The differences are reinforced still more markedly when we come to consider the boundaries that distinguish learners in scope from those out of it. I believe that is best approached by focussing on G&T education rather than G&T learners.

It does not seem important that some learners will have higher ability than others, except to recognise that such differences exist, so personalised provision within G&T education is critical.

I am more concerned with the undeniable fact that all learners develop at different rates and at different times. Many will need extra challenge and support for the time being; a few will need such provision throughout their education. Some would argue that only the latter cross the boundary into G&T education, but I willingly include the former too.

So the bright, the precocious and the late developers are all grist to the G&T mill as far as I’m concerned, even though their ‘G&T-ness’ may be a temporary state which they move into and out of at different stages of their education.

My personal line is drawn ahead of the point where we must acknowledge that all learners are potentially G&T. I respect the right of others to hold that view, but I find the evidence unconvincing.

I can distinguish between having high expectations of each and every learner – to be the best they can be – and recognising that, in reality, even with the best possible environment and decades of practice and effort (not to mention unremitting praise), some are destined never to escape mediocrity when compared with their peers.

But I defend the right of GT Voice members to hold that all children are gifted, just as I defend the right to believe that virtually none are gifted. By adopting narrow parameters we exclude many potential stakeholders from involvement.

Yes, the network will be much tighter, with less scope for disagreement and dissent and few unhelpful border disputes. But our scope for influence, involvement and fruitful partnership will be very much reduced.

We must avoid the temptation to circle the wagons. The size and reach of the network will be more important in determining its influence than the degree of unanimity within it. The silo mentality has hindered the development of G&T education here and worldwide, and it is high time we put it firmly behind us.

There can be strength in diversity provided that the whole community can identify tangible benefits from working collaboratively for a shared outcome.

But that requires a broad framework to define the core purposes of contemporary G&T education. It is not necessary for all members to ‘sign up’ to all areas of that framework, as long as they can find a critical mass of elements that they can support.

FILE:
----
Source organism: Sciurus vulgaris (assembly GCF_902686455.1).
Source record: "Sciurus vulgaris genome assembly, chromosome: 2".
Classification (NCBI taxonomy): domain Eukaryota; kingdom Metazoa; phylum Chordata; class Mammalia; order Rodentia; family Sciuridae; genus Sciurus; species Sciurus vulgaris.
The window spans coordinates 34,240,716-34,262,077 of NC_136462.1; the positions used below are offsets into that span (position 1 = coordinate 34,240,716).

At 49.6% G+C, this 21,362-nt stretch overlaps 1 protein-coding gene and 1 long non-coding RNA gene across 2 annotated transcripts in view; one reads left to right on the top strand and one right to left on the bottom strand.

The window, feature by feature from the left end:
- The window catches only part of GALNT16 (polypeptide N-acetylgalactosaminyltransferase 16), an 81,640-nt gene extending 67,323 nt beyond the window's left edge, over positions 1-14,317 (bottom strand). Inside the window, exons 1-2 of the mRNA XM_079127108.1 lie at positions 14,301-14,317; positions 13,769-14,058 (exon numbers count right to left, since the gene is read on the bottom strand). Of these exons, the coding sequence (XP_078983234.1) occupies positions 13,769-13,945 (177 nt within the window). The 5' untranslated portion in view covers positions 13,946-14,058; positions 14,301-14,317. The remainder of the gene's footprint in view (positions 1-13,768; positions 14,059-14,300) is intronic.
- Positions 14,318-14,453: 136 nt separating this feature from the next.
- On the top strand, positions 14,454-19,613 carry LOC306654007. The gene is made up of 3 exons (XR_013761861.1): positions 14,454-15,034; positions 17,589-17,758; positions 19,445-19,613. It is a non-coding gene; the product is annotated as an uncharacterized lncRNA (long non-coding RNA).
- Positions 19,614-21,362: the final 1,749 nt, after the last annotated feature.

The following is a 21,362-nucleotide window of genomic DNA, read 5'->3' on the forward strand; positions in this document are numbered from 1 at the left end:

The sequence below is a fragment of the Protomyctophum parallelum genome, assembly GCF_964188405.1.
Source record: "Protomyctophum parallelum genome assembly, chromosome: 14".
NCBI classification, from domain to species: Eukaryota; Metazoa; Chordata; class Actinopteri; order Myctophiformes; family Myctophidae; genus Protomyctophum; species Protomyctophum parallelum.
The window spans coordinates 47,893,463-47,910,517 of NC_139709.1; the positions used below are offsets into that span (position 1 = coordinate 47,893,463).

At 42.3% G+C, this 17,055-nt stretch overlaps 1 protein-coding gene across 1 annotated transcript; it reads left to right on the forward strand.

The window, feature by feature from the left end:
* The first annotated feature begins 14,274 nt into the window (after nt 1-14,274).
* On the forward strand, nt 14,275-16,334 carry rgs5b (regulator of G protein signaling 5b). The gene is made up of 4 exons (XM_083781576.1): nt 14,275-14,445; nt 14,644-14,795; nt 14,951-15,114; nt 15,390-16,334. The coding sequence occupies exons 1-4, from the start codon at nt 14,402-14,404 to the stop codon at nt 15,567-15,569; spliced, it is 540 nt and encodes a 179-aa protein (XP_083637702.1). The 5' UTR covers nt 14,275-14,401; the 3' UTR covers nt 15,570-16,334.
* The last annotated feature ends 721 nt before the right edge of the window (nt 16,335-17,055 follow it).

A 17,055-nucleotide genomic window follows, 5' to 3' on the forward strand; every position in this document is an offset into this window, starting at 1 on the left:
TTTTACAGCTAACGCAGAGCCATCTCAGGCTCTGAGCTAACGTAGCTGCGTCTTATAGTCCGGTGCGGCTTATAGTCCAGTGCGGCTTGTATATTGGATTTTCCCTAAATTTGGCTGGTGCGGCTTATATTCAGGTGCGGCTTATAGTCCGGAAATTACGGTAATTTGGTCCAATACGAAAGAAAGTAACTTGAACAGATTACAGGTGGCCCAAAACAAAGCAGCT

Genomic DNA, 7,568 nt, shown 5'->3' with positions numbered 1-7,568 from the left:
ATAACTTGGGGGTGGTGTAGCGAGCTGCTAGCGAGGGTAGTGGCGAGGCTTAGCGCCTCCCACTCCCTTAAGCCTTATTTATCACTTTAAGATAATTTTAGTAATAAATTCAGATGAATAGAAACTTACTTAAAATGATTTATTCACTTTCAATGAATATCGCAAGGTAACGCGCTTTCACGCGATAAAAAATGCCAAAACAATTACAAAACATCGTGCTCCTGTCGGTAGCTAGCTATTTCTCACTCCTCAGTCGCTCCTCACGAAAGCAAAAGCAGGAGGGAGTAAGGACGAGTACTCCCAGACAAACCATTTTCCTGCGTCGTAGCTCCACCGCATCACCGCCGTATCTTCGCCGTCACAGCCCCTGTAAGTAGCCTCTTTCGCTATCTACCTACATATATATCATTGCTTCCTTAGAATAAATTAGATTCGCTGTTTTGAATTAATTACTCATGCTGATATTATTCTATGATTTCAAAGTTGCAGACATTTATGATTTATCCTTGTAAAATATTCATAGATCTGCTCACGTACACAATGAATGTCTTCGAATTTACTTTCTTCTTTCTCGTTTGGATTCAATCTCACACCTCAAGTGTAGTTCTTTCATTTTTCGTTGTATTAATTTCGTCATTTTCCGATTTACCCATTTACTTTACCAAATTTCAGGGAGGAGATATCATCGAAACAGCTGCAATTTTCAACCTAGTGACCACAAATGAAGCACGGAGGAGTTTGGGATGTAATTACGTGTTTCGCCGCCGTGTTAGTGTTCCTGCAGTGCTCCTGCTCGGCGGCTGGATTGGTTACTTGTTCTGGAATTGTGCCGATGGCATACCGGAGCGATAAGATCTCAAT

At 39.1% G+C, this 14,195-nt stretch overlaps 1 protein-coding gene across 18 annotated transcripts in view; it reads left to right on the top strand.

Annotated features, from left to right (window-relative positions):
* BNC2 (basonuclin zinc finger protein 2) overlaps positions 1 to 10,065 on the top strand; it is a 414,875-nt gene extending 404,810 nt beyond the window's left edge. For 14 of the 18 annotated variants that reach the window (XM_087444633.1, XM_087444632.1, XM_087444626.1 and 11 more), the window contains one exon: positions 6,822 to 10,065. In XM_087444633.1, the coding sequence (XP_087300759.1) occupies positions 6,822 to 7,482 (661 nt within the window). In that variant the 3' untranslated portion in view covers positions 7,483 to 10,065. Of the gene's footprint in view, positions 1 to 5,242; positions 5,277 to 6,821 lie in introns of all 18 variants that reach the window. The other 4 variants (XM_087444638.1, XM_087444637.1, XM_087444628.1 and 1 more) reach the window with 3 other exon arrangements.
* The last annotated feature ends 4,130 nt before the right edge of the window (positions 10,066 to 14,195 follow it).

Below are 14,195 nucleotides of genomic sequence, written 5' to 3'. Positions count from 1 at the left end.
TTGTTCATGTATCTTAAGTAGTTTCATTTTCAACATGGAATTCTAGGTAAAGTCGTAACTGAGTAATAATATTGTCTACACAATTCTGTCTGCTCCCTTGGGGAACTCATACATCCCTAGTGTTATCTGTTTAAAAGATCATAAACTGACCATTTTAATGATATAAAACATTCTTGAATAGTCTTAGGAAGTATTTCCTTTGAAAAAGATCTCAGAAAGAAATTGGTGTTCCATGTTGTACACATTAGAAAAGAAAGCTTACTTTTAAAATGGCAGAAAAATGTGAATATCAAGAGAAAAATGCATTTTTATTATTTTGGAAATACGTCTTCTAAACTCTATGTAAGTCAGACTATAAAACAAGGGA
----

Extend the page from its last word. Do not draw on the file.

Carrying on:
Preparation of such a framework is part of the process of defining consensus and getting as close to it as possible. But we need to start somewhere.

So here is my current best effort, full of flaws no doubt, but offered as a starting point for debate rather than as a finished product. How much of this can you support? Where are the personal sticking points and how would you revise the framework to take account of them?

Reconceptualising the Purpose of Gifted Education

The best way I can find to come at this question is by considering the desired outcomes of G&T education at three complementary levels:

  • the individual: the priority is to meet personal learning needs by consistently providing the right level of challenge and support to maximise performance and minimise underachievement, so securing well-being and personal fulfilment.
  • the setting (typically a school): the priority is to support – maybe even to drive – the achievement of universally high standards and continuous (school) improvement by maintaining a judicious balance between excellence (meritocracy) and equity (narrowing achievement gaps). This in turn supports competition and/or collaboration, depending on the drivers in the wider educational system
  • the educational system, the wider economy and society: the priorities are to:
  • maximise educational outcomes, continuously improving on past performance and achieving the best possible performance in international benchmarking studies; and
  • derive maximum economic benefit from the efficient development of human capital and maximise social benefits, including stronger social mobility.

Each of these requires further elaboration.

The Individual

The GT Voice Charter devotes three of its five stated ‘shared beliefs’ to the individual learner:

‘The potential of G&T learners must be positively encouraged

All learners – including all G&T learners – have an equal right to inspiration, challenge and support to maximise their potential

All learners – including all G&T learners – have an equal right to be confident, happy and fulfilled in who they are and to feel good about letting others see what they are capable of achieving’

This formulation is deliberately brief but deploys some of the essential ‘trigger words’ one would expect to see.

For me, the purpose of G&T education at the individual level is to: